Polyamine Metabolism is Sensitive to Glycolysis Inhibition in Human Neuroblastoma Cells [Metabolism]

January 15th, 2015 by Ruiz–Perez, M. V., Medina, M. A., Urdiales, J. L., Keinanen, T. A., Sanchez–Jimenez, F.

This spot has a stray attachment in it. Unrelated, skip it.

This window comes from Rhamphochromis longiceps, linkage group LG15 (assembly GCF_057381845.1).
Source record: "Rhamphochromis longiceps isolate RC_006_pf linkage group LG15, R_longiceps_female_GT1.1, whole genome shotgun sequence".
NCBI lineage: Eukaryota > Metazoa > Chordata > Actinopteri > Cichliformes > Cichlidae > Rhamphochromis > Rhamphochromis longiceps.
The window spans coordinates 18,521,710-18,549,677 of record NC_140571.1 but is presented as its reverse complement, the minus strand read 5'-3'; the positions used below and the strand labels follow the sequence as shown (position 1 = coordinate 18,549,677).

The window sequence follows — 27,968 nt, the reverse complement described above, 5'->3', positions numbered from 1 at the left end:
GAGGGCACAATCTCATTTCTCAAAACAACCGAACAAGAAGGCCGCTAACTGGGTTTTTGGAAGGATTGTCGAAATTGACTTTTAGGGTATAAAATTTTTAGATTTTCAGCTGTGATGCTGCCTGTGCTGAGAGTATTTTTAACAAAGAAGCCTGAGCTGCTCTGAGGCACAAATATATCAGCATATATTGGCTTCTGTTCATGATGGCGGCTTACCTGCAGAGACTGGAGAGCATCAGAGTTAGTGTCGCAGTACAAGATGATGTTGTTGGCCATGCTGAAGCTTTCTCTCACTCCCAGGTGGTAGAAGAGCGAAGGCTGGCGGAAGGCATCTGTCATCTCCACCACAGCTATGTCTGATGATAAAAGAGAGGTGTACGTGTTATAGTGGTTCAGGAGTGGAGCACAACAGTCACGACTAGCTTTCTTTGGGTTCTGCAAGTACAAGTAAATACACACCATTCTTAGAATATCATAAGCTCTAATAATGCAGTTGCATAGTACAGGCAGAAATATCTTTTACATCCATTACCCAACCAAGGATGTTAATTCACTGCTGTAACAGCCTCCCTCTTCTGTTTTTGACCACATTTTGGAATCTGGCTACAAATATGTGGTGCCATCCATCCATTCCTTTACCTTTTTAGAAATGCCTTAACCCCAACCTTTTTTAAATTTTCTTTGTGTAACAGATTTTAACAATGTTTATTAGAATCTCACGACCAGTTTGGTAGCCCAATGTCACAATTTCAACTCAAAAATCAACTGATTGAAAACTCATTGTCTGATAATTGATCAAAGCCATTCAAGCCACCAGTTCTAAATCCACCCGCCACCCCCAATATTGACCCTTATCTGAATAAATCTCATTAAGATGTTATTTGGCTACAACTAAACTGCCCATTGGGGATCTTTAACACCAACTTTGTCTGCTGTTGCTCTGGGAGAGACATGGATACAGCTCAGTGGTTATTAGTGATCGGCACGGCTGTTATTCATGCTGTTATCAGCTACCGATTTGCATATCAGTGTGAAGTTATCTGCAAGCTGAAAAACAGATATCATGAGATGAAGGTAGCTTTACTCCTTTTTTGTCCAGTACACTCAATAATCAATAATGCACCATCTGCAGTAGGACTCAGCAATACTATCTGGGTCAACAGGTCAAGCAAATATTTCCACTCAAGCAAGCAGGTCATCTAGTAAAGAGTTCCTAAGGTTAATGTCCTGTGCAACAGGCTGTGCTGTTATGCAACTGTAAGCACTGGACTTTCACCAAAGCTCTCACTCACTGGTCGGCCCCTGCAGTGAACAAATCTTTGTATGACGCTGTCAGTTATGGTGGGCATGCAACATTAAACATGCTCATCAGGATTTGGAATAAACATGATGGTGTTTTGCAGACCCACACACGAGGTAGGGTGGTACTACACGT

Polyamines are essential for cell proliferation, and their levels are elevated in many human tumours. The oncogene n-myc is known to potentiate polyamine metabolism. Neuroblastoma, the most frequent extra-cranial solid tumour in children, harbours the amplification of n-myc oncogene in 25% of the cases, and it is associated with treatment failure and poor prognosis. We evaluated several metabolic features of the human neuroblastoma cell lines Kelly, IMR-32 and SK-N-SH. We further investigated the effects of glycolysis impairment in polyamine metabolism in these cell lines. A previously unknown linkage between glycolysis impairment and polyamine reduction is unveiled. We show that glycolysis inhibition is able to trigger signalling events leading to the reduction of N-Myc protein levels and a subsequent decrease of both ornithine decarboxylase expression and polyamine levels, accompanied by cell cycle blockade preceding cell death. New anti-tumour strategies could take advantage of the direct relationship between glucose deprivation and PA metabolism impairment leading to cell death and its apparent dependence on n-myc. Combined therapies targeting glucose metabolism and PA synthesis could be effective in the treatment of n-myc-expressing tumours.